The Lands Commission has held a stakeholder consultative forum to gather inputs into a policy document that seeks to make the sale of large parcel of land more transparent.
This is to limit the regular occurrence of land grabbing by multinational companies and the multiple sale of land that has taken roots in the country’s land market.
The policy is also expected to boost the agricultural sector and ensure that foreign investment into agriculture are secured.
It seeks to make title holders of parcels of land identifiable.
Most land buyers are duped because they are unable to identify the exact owners of the land at the initial stages of negotiations, thus making them susceptible to fraud.
Prospective land buys sometimes enter into negotiation with people who do not have the legal rights to lease or sell the land to them.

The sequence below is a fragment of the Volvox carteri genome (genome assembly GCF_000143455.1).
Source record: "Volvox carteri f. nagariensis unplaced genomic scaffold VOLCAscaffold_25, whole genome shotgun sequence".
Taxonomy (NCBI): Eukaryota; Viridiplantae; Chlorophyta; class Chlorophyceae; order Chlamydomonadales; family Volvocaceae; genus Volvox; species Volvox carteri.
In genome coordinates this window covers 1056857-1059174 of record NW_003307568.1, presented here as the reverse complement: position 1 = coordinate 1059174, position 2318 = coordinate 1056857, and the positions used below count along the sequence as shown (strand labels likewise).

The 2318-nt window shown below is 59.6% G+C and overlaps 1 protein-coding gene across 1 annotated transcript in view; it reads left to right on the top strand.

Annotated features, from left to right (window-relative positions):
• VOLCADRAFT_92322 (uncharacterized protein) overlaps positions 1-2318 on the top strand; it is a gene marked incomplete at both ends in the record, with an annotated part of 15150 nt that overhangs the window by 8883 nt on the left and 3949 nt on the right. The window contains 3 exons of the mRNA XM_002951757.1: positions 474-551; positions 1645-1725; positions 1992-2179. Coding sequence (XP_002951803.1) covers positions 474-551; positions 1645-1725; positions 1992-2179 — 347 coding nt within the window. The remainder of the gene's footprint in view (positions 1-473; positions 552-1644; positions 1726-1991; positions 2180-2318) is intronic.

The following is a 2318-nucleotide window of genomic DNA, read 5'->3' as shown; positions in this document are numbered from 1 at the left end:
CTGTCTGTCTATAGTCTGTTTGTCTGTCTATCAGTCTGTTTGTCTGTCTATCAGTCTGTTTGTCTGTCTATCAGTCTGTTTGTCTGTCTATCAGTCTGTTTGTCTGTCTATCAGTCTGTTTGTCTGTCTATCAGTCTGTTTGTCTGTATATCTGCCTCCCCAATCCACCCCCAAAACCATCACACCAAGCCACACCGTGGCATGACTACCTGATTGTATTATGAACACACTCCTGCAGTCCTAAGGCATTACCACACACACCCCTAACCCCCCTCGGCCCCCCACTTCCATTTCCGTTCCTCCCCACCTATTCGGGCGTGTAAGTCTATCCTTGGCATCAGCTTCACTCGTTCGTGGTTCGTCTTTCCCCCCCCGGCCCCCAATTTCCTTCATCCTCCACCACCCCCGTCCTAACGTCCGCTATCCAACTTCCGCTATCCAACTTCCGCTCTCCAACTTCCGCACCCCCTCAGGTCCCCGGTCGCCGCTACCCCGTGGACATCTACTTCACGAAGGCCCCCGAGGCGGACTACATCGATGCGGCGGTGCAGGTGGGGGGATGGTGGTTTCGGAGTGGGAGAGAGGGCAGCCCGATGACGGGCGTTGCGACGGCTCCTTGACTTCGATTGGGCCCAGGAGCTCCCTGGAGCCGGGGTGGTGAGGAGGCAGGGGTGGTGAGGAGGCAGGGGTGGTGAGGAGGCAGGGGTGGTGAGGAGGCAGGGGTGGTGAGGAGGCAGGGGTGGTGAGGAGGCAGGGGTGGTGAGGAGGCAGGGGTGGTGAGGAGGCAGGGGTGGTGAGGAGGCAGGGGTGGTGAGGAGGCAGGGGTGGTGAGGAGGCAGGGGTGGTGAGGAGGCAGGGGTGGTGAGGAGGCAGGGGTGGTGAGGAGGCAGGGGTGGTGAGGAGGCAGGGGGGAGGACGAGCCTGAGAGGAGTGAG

Executive Secretary of the Lands Commission Dr Wilfred Anim-Odame, told Onua FM that the implementation of the policy will be geared towards directing foreign investment into the agricultural industry.
“One of the most important provisions in the policy will be to regulate the size of land that individuals or institutions can acquire. We have instances where people buy large pieces of land for projects that they needed very little for,” he said.
“People are actually hoarding land and then making it difficult for others to also become property owners, so, as managers of land in the country we (Lands Commission) think this must stop,” he said.
“It is our hope that the policy will bring into place detailed regulation of the land sector and ensure that land is shared equitable and protected for future generations,” he added.
Currently, the policy is in the formulation stage, however, the Lands Commission is positive that a final draft will be submitted to cabinet by the end of July for approval.
Nii Okai Tetteh|Onua 95.1FM|3news.com|Ghana